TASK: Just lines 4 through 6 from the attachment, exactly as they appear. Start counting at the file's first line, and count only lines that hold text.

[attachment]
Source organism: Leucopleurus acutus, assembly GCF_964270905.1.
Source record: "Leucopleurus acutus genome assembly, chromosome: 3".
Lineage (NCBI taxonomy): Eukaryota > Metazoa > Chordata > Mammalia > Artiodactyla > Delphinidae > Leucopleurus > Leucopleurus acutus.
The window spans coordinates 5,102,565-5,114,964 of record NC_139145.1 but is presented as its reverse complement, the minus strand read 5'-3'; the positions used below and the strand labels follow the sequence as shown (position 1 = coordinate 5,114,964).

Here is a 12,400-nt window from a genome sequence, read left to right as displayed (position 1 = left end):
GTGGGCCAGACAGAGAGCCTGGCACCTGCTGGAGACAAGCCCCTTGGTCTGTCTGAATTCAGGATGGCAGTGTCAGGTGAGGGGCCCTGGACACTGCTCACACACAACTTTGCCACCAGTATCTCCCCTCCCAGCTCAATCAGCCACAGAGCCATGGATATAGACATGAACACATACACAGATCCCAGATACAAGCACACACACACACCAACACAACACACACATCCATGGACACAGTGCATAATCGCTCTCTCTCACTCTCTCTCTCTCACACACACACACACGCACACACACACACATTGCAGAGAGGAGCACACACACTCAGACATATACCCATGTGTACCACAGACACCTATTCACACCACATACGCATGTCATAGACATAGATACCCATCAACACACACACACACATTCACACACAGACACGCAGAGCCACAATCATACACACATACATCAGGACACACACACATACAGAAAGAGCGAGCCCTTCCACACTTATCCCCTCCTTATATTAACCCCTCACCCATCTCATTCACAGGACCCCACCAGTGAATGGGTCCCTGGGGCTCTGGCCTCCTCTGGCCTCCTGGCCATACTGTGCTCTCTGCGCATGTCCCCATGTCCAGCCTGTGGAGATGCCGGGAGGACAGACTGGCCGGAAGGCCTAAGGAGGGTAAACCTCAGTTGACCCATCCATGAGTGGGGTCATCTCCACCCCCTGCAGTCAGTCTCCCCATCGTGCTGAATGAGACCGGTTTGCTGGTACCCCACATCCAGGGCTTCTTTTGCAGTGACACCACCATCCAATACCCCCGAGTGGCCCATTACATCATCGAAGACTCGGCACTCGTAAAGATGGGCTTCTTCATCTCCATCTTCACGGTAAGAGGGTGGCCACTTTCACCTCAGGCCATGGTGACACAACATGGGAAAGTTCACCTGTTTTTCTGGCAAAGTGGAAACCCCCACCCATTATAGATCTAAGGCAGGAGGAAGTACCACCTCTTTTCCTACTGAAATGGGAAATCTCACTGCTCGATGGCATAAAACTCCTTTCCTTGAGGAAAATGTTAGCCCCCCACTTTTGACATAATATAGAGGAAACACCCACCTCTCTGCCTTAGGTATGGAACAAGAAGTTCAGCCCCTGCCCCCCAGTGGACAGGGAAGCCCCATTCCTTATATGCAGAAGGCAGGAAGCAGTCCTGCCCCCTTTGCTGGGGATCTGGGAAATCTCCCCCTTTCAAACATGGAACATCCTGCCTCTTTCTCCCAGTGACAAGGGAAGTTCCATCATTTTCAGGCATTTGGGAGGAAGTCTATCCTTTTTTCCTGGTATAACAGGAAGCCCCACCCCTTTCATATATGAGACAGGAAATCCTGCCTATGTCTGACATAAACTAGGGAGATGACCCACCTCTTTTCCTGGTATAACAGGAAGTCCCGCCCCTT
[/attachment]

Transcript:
The window spans coordinates 5,102,565-5,114,964 of record NC_139145.1 but is presented as its reverse complement, the minus strand read 5'-3'; the positions used below and the strand labels follow the sequence as shown (position 1 = coordinate 5,114,964).

Here is a 12,400-nt window from a genome sequence, read left to right as displayed (position 1 = left end):
GTGGGCCAGACAGAGAGCCTGGCACCTGCTGGAGACAAGCCCCTTGGTCTGTCTGAATTCAGGATGGCAGTGTCAGGTGAGGGGCCCTGGACACTGCTCACACACAACTTTGCCACCAGTATCTCCCCTCCCAGCTCAATCAGCCACAGAGCCATGGATATAGACATGAACACATACACAGATCCCAGATACAAGCACACACACACACCAACACAACACACACATCCATGGACACAGTGCATAATCGCTCTCTCTCACTCTCTCTCTCTCACACACACACACACGCACACACACACACATTGCAGAGAGGAGCACACACACTCAGACATATACCCATGTGTACCACAGACACCTATTCACACCACATACGCATGTCATAGACATAGATACCCATCAACACACACACACACATTCACACACAGACACGCAGAGCCACAATCATACACACATACATCAGGACACACACACATACAGAAAGAGCGAGCCCTTCCACACTTATCCCCTCCTTATATTAACCCCTCACCCATCTCATTCACAGGACCCCACCAGTGAATGGGTCCCTGGGGCTCTGGCCTCCTCTGGCCTCCTGGCCATACTGTGCTCTCTGCGCATGTCCCCATGTCCAGCCTGTGGAGATGCCGGGAGGACAGACTGGCCGGAAGGCCTAAGGAGGGTAAACCTCAGTTGACCCATCCATGAGTGGGGTCATCTCCACCCCCTGCAGTCAGTCTCCCCATCGTGCTGAATGAGACCGGTTTGCTGGTACCCCACATCCAGGGCTTCTTTTGCAGTGACACCACCATCCAATACCCCCGAGTGGCCCATTACATCATCGAAGACTCGGCACTCGTAAAGATGGGCTTCTTCATCTCCATCTTCACGGTAAGAGGGTGGCCACTTTCACCTCAGGCCATGGTGACACAACATGGGAAAGTTCACCTGTTTTTCTGGCAAAGTGGAAACCCCCACCCATTATAGATCTAAGGCAGGAGGAAGTACCACCTCTTTTCCTACTGAAATGGGAAATCTCACTGCTCGATGGCATAAAACTCCTTTCCTTGAGGAAAATGTTAGCCCCCCACTTTTGACATAATATAGAGGAAACACCCACCTCTCTGCCTTAGGTATGGAACAAGAAGTTCAGCCCCTGCCCCCCAGTGGACAGGGAAGCCCCATTCCTTATATGCAGAAGGCAGGAAGCAGTCCTGCCCCCTTTGCTGGGGATCTGGGAAATCTCCCCCTTTCAAACATGGAACATCCTGCCTCTTTCTCCCAGTGACAAGGGAAGTTCCATCATTTTCAGGCATTTGGGAGGAAGTCTATCCTTTTTTCCTGGTATAACAGGAAGCCCCACCCCTTTCATATATGAGACAGGAAATCCTGCCTATGTCTGACATAAACTAGGGAGATGACCCACCTCTTTTCCTGGTATAACAGGAAGTCCCGCCCCTT